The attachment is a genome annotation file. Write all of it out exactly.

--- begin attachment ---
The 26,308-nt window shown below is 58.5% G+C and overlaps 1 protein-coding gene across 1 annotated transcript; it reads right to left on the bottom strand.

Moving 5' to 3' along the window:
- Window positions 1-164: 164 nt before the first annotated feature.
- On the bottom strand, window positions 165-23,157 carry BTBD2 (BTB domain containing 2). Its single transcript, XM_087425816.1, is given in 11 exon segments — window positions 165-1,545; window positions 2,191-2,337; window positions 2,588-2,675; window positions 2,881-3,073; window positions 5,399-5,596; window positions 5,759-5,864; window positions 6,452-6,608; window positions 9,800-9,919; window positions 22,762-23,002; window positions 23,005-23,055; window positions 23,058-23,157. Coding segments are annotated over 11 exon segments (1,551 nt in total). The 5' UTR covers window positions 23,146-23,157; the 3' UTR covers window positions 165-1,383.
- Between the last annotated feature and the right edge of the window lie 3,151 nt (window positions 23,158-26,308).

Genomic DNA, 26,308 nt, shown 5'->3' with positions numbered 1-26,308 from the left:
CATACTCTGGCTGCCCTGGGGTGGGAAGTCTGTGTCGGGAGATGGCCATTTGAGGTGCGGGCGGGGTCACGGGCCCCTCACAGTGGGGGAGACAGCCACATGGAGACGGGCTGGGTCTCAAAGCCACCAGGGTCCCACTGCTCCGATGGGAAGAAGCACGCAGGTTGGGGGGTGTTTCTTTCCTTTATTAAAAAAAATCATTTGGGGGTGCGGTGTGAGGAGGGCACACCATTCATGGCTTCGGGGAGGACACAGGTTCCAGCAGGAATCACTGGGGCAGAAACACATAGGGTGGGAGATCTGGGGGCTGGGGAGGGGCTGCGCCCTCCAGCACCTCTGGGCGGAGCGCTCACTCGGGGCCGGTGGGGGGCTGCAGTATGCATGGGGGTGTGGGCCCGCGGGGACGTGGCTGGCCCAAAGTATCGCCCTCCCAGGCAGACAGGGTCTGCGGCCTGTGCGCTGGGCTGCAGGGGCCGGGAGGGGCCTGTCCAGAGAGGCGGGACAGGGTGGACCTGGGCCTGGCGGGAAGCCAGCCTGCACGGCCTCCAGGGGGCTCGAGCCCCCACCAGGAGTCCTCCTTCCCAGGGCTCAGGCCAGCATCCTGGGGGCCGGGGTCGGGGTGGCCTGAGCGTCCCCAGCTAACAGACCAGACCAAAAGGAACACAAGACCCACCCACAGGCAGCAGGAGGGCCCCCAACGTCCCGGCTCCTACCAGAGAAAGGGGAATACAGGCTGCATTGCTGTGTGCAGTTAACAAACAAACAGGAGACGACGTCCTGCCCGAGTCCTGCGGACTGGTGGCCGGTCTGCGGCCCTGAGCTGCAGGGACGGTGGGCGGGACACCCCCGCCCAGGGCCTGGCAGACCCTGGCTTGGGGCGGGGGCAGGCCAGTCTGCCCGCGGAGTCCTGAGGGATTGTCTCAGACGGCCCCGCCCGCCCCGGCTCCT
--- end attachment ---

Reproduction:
The 26,308-nt window shown below is 58.5% G+C and overlaps 1 protein-coding gene across 1 annotated transcript; it reads right to left on the bottom strand.

Moving 5' to 3' along the window:
- Window positions 1-164: 164 nt before the first annotated feature.
- On the bottom strand, window positions 165-23,157 carry BTBD2 (BTB domain containing 2). Its single transcript, XM_087425816.1, is given in 11 exon segments — window positions 165-1,545; window positions 2,191-2,337; window positions 2,588-2,675; window positions 2,881-3,073; window positions 5,399-5,596; window positions 5,759-5,864; window positions 6,452-6,608; window positions 9,800-9,919; window positions 22,762-23,002; window positions 23,005-23,055; window positions 23,058-23,157. Coding segments are annotated over 11 exon segments (1,551 nt in total). The 5' UTR covers window positions 23,146-23,157; the 3' UTR covers window positions 165-1,383.
- Between the last annotated feature and the right edge of the window lie 3,151 nt (window positions 23,158-26,308).

Genomic DNA, 26,308 nt, shown 5'->3' with positions numbered 1-26,308 from the left:
CATACTCTGGCTGCCCTGGGGTGGGAAGTCTGTGTCGGGAGATGGCCATTTGAGGTGCGGGCGGGGTCACGGGCCCCTCACAGTGGGGGAGACAGCCACATGGAGACGGGCTGGGTCTCAAAGCCACCAGGGTCCCACTGCTCCGATGGGAAGAAGCACGCAGGTTGGGGGGTGTTTCTTTCCTTTATTAAAAAAAATCATTTGGGGGTGCGGTGTGAGGAGGGCACACCATTCATGGCTTCGGGGAGGACACAGGTTCCAGCAGGAATCACTGGGGCAGAAACACATAGGGTGGGAGATCTGGGGGCTGGGGAGGGGCTGCGCCCTCCAGCACCTCTGGGCGGAGCGCTCACTCGGGGCCGGTGGGGGGCTGCAGTATGCATGGGGGTGTGGGCCCGCGGGGACGTGGCTGGCCCAAAGTATCGCCCTCCCAGGCAGACAGGGTCTGCGGCCTGTGCGCTGGGCTGCAGGGGCCGGGAGGGGCCTGTCCAGAGAGGCGGGACAGGGTGGACCTGGGCCTGGCGGGAAGCCAGCCTGCACGGCCTCCAGGGGGCTCGAGCCCCCACCAGGAGTCCTCCTTCCCAGGGCTCAGGCCAGCATCCTGGGGGCCGGGGTCGGGGTGGCCTGAGCGTCCCCAGCTAACAGACCAGACCAAAAGGAACACAAGACCCACCCACAGGCAGCAGGAGGGCCCCCAACGTCCCGGCTCCTACCAGAGAAAGGGGAATACAGGCTGCATTGCTGTGTGCAGTTAACAAACAAACAGGAGACGACGTCCTGCCCGAGTCCTGCGGACTGGTGGCCGGTCTGCGGCCCTGAGCTGCAGGGACGGTGGGCGGGACACCCCCGCCCAGGGCCTGGCAGACCCTGGCTTGGGGCGGGGGCAGGCCAGTCTGCCCGCGGAGTCCTGAGGGATTGTCTCAGACGGCCCCGCCCGCCCCGGCTCCT